The team lead (again, usually the change manager) facilitates the Change Initiation Review meeting with assistance from the timekeeper and minutes-taker, most likely the change administrator. For each request for change (RFC) reviewed in the Change Initiation Review, the change manager must ensure that the required quorum of voters is present at the meeting. That is, all the required voters (or substitutes) and the minimum number of voters must be present, as defined by the voting logic for the type of RFC in question. If insufficient stakeholders are available to validate the vote, the change manager must reschedule the review, and the RFC is placed in a pending state until then. The review can be deferred to the next scheduled meeting if time constraints allow. If not (for example, because the change must be made before the next scheduled meeting), the change manager must arrange an extra meeting to review the RFC and possibly increase its priority.
Change initiators are normally present at the Change Initiation Review session that considers authorizing their proposed change. They may be requested to obtain more information and then present the RFC again. Or additional supporting information might be required from some other member of the Change Initiation Review team. For example, more detailed information about the security implications of the change might be needed from the security manager, or details about the wider impact on service levels might be needed from the service manager. The change advisory board (CAB) then schedules a new meeting to review the new evidence and places the RFC in a pending state while the information is being obtained. The change manager updates the change log with the request for more information and the date and time of the next review.
The CAB may also want to make changes to the RFC. Because change initiators must agree to any alterations, their presence at the meeting will speed up the decision on the RFC in light of these alterations.
During the review, each team member is polled to present his or her decision, the reasons behind it, and any issues that need to be resolved in the following areas:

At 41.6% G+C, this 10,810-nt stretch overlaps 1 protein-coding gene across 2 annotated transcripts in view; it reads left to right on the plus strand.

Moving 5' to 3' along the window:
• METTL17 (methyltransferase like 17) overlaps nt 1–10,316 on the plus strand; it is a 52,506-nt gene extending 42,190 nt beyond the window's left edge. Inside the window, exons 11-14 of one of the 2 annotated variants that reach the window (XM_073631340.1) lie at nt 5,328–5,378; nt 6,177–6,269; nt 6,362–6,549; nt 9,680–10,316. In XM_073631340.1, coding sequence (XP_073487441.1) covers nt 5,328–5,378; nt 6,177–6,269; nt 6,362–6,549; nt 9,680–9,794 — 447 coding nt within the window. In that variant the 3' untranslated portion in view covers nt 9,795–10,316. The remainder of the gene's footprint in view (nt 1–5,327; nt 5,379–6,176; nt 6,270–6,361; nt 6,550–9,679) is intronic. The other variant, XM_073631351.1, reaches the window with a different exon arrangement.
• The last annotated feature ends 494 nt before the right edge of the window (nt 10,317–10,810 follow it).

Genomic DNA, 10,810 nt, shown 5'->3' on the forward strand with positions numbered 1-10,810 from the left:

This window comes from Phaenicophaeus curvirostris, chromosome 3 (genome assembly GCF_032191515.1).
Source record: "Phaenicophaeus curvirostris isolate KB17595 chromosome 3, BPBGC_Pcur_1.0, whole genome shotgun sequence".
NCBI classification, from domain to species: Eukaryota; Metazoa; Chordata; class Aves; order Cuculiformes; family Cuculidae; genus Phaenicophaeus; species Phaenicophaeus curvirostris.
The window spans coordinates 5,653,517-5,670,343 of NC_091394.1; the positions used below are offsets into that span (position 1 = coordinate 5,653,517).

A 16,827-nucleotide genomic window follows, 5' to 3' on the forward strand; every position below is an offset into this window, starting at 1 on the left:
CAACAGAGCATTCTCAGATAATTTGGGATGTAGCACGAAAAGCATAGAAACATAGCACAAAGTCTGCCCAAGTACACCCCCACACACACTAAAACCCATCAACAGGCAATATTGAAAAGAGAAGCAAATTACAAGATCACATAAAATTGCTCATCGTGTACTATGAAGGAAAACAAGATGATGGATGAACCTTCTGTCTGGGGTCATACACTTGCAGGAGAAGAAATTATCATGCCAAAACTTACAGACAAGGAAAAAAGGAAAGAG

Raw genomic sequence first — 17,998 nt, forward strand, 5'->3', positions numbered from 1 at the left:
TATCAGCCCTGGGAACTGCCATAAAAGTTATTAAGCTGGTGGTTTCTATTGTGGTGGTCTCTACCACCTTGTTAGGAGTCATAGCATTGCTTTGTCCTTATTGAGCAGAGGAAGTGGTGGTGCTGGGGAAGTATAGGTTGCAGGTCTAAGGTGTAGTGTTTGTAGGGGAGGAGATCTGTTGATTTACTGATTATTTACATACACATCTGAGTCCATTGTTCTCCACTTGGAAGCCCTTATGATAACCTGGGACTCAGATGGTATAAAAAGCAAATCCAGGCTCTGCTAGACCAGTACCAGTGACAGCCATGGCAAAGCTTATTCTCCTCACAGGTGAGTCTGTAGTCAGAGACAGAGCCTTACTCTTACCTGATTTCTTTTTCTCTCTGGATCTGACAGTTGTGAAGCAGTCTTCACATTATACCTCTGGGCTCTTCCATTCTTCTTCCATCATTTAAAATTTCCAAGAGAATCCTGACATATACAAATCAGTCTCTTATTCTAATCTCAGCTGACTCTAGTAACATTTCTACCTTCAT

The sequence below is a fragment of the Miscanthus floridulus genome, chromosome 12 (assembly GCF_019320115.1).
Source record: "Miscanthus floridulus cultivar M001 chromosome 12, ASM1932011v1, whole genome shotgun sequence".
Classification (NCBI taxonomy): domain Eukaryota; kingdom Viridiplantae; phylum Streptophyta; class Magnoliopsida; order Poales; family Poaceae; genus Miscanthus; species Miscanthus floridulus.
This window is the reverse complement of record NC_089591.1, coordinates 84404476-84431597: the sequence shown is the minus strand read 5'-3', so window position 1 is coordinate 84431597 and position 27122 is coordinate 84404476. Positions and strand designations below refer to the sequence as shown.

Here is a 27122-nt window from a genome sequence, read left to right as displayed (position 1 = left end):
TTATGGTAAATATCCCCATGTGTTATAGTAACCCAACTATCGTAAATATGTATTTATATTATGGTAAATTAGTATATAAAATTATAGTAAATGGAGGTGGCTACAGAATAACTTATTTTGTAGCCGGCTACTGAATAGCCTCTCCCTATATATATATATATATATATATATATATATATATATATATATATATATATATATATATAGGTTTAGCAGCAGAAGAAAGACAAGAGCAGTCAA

- The impact that the change will have upon the business
- The effect upon the infrastructure and customer service, as
defined in the service level agreement (SLA), and upon capacity and
performance, reliability and resilience, resources, contingency
plans, and security.
- The standards and policies in place for the affected
- The business need and cost justification of the
- Any budgetary signoff requirements.
- The impact on other services that run on the same
infrastructure (or on software development projects).
- The impact on non-IT infrastructures within the
organization-for example, security, office services, transport, and
help desks that serve business customers.
- The consequences of not implementing the change.
- The IT business resources and other resources required to
implement the change, including the likely costs, the number and
availability of people required, the elapsed time, and any new
infrastructure components required.
- Additional ongoing resources required if the change is
Based upon these assessments and the potential benefits of the change, each of the Change Initiation Review members should be able to decide whether to approve the initiated change for development and eventual deployment.
Overall Go/No-Go Decision
The Change Initiation Review process should be based on the same predefined approval logic used by the CAB to approve changes.
The change manager predetermines whether the default logic is adequate, and whether additional or different logic must be applied. The person in this role informs the members of the logic prior to the meeting. The following table offers an overview of voting approaches.
Table: Types of Approval Logic
|Type of approval logic||Description|
Every attendee must vote yes for approval.
A simple majority or a predefined percentage of attendees must vote yes for approval.
An attendee may abstain due to lack of impact of the change in his or her area of responsibility.
One attendee may have the ability to say no, which results in rejection of the change. For example, the security member may veto any change with a potential impact on the Domain Name System (DNS) or a firewall.
Defines minimum number of people to form a quorum or the minimum percentage of votes required to constitute majority status.
Further information about CAB voting logic is contained in the Microsoft Operations Framework (MOF) Change Management Service Management Function guide, available at the Microsoft Operations Framework (MOF).
Once voting has been completed for the RFC under review and the change is deemed ready to proceed, it can enter the change development phase. If team members have voted not to approve the change, more work or re-work will likely be needed to satisfy the requirements of the concerned attendee or group in order for the change to be resubmitted. Adjustments are committed action items.
If action items are required, each should include:
- A description of the action.
- The owner of the action.
- The deadline for completion.
- The criteria for completion.
Possible action items include:
- Further planning is required.
- Additional documentation is required.
- The timing must be addressed.
- The infrastructure policies must be followed, and the plan must
If action items require further changes to the RFC or the IT environment, it is essential to use the organization's formal change management process and update the change log accordingly.